Q & A: Re-Envisioning the Inner Harbor’s Rash Field

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Jonathan Ceci of Ayers Saint Gross

It’s a place where you’ll often find people playing “beach” volleyball.

But someday, it could also hold performances, sculptures and public gardens.

Those are some of the ideas Baltimore architectural firm Ayers Saint Gross has for revamping the stretch between Federal Hill and the Inner Harbor so Rash Field is used more by residents and tourists. The designs build upon the city’s goal of making the harbor swimmable and fishable by 2020 and received an award from the American Society of Landscape Architects’ Maryland and Potomac chapters.

Ayers Saint Gross devised the plans in response to the Greater Baltimore Committee challenge to re-envision Rash Field. It’s one of a series of challenges to rejuvenate different areas of downtown Baltimore, including plans for a new arena and an expansion of the convention center.

While these projects have received some funding to move forward, a redesign of Rash Field is still in the preliminary phases, says Jonathan Ceci, director of the landscape architecture studio of Ayers Saint Gross.

A redesign could cost tens of millions of dollars, and it’s not likely to happen in the current economic climate, he says. But hopefully it will someday.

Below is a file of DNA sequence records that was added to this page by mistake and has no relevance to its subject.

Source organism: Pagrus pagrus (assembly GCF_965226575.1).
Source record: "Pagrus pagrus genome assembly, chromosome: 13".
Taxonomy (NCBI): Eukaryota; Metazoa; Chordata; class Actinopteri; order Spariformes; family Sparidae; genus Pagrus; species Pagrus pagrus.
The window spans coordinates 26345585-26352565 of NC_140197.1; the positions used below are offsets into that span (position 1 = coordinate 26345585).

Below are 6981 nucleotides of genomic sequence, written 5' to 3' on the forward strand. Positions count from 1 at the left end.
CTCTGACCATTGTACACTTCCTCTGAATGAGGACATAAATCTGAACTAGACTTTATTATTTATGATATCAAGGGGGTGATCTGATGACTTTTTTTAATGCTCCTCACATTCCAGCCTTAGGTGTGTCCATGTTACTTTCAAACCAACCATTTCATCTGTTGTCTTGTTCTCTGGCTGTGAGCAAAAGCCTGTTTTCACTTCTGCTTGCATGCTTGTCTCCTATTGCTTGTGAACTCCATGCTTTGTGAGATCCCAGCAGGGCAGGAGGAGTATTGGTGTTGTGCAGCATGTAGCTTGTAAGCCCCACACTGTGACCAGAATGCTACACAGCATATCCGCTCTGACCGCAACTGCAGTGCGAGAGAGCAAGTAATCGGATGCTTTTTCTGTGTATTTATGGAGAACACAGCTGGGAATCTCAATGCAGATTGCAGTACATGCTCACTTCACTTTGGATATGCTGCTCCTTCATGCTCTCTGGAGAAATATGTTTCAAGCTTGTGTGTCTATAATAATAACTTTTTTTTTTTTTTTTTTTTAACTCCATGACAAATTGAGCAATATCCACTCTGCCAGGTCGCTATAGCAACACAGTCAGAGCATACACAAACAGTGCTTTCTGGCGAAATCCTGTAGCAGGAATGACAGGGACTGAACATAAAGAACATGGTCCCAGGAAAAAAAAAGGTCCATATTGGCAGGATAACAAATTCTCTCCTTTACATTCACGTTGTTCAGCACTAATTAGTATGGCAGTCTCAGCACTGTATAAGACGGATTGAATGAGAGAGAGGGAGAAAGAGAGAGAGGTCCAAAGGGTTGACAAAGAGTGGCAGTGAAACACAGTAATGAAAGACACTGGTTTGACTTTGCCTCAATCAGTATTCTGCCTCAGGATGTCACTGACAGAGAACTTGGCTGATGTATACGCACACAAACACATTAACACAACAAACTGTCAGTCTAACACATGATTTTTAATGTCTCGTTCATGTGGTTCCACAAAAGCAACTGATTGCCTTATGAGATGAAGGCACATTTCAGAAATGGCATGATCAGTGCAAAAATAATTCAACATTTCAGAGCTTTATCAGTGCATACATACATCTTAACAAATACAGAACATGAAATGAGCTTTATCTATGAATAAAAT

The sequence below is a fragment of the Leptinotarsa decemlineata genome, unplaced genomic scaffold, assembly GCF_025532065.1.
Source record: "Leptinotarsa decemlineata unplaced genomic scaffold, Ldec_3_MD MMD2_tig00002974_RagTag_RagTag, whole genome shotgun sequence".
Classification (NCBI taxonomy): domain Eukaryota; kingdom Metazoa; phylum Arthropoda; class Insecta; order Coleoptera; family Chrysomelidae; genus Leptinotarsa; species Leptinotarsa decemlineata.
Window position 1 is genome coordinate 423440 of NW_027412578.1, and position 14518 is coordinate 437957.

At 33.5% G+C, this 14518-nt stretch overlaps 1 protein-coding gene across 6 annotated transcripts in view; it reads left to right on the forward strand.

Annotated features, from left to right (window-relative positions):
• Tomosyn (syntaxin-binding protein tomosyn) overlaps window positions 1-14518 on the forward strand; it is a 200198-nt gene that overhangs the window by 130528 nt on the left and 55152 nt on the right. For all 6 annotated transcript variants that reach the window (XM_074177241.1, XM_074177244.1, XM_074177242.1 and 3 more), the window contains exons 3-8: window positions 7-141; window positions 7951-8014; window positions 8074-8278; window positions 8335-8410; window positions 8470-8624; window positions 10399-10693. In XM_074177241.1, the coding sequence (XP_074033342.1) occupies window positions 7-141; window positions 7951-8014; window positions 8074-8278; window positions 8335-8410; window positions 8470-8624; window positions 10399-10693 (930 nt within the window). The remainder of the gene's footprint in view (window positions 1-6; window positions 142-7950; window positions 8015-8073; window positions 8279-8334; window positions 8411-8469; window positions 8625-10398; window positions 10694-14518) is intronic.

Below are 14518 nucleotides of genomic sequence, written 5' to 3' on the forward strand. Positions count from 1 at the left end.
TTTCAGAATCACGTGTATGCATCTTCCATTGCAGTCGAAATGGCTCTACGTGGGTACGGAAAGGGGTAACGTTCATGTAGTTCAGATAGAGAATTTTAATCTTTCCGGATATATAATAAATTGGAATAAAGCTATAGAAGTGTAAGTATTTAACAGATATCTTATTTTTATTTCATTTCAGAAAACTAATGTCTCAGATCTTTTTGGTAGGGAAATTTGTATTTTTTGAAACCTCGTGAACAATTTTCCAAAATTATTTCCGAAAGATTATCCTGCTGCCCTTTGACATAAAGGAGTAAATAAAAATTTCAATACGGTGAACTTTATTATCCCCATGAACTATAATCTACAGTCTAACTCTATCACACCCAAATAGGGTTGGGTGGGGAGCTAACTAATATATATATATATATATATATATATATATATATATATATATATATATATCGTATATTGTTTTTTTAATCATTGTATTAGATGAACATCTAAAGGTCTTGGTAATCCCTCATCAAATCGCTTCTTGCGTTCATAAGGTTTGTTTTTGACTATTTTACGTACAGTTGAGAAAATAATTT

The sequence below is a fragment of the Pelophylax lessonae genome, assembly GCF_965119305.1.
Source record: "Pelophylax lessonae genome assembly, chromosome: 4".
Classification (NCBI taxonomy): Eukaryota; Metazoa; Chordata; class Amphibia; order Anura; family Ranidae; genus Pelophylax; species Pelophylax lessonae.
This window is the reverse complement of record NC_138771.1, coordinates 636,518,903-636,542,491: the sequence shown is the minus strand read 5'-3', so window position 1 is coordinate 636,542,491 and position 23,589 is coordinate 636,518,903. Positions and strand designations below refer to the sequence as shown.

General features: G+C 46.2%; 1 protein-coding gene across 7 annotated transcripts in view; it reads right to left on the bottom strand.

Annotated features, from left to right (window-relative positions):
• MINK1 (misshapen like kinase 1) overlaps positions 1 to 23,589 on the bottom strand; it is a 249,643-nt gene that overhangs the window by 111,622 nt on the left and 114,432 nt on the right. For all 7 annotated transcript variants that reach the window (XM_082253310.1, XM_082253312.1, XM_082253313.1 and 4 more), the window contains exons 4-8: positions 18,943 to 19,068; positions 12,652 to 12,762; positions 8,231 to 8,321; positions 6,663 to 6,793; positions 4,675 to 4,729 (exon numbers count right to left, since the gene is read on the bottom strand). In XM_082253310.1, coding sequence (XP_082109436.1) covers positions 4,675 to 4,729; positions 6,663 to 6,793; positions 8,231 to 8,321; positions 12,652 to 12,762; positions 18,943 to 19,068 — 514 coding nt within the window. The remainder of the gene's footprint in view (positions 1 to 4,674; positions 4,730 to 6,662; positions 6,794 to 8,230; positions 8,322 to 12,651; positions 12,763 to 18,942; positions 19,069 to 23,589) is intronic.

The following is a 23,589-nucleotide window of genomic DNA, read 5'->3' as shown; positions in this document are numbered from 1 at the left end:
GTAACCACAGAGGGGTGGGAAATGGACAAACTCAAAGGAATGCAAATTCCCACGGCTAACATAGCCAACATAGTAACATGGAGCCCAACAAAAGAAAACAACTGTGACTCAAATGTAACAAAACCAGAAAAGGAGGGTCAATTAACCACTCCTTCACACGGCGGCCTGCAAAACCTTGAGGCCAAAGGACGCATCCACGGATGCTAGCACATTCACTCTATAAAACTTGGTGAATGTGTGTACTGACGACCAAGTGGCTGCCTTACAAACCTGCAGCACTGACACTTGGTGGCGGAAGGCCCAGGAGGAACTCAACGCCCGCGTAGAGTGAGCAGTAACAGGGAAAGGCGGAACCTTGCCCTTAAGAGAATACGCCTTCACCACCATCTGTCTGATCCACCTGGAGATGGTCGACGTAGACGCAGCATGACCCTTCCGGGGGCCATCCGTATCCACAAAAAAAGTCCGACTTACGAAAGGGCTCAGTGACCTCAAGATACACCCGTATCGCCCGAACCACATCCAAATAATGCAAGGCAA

Ceci chatted with Bmore about the firm’s vision for Rash Field.

How would you describe Rash Field?

It’s at the end of Federal Hill next to the Maryland Science Center. It’s roughly 10 acres in size, including the parking garage [land] in front of Rusty Scupper restaurant.  It’s not widely used — mainly for volleyball — because there are a number of impediments to foot traffic from Federal Hill to the site, the main one being Key Highway.

What was the goal of the design challenge?

The Baltimore City-owned property has been designated greenspace. The intent was not to build on it but to look at ways to make it more actively used by residents, and to lure tourists. Right now, Rash Field is an underutilized site in prime urban water real estate that doesn’t offer enough to draw people from the Inner Harbor.

What was the biggest obstacle?

The site is basically an island cut off from the rest of the Inner Harbor. Besides Key Highway [on one side], you’ve got the water [on the other side] and a lack of parking garages. The question was, how do you make it a magnet for urban activity?

Read more at Bmore Media

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  1. Bring back the ice rink. Please bring back the rink. It was great. They moved it to Fells Point for a bad bad reason, and it was never the same there at all. Bring it back. It was great skating in the winter under that beautiful skyline. Oh, I am so sad. Please bring back the ice rink.

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